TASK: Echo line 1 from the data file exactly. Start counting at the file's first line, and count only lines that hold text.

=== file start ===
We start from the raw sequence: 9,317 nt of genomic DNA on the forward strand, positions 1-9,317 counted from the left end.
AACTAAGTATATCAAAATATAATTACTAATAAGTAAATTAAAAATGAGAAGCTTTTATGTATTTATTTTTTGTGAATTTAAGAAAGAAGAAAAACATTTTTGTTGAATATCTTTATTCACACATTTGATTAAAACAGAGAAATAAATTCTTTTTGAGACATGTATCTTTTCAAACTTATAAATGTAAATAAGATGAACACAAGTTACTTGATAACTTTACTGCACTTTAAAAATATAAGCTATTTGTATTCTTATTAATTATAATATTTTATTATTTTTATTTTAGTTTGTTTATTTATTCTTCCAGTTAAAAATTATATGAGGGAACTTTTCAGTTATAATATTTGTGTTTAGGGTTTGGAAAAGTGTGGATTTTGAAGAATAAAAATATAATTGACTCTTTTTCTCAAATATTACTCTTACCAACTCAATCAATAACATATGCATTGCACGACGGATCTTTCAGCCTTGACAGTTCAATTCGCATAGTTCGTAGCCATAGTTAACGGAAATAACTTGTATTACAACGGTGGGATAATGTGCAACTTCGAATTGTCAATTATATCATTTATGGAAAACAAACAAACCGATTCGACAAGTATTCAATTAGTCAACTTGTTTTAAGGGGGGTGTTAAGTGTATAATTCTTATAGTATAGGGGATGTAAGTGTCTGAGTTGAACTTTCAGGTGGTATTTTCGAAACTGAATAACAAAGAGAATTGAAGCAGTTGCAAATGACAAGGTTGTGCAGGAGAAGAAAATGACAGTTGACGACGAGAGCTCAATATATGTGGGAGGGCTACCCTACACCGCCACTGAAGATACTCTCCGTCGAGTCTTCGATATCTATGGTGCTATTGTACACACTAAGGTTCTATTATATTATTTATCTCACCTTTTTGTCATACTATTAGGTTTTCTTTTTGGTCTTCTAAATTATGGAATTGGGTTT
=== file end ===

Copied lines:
We start from the raw sequence: 9,317 nt of genomic DNA on the forward strand, positions 1-9,317 counted from the left end.